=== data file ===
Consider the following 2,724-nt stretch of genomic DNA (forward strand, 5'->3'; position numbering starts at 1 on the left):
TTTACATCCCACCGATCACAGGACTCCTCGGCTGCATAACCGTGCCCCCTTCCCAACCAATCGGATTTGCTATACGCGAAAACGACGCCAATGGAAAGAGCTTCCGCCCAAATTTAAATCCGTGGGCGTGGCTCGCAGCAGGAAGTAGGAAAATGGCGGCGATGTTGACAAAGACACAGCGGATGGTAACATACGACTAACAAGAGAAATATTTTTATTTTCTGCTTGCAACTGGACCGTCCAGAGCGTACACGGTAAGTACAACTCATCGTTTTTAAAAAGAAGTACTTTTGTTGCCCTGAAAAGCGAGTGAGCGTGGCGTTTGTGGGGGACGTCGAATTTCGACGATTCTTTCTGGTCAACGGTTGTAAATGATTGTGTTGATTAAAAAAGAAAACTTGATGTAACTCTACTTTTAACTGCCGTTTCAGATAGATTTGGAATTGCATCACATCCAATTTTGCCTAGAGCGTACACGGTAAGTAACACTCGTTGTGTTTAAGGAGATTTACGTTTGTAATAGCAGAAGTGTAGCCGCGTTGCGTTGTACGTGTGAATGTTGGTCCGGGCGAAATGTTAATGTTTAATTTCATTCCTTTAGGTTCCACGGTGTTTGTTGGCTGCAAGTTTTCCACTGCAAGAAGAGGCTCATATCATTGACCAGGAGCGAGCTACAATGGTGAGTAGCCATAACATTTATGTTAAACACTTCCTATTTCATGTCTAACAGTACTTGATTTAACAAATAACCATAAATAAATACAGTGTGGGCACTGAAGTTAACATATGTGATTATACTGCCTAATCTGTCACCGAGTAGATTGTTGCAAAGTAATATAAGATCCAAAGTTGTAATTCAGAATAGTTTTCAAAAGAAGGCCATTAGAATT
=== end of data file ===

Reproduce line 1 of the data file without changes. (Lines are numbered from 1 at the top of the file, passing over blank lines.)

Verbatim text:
Consider the following 2,724-nt stretch of genomic DNA (forward strand, 5'->3'; position numbering starts at 1 on the left):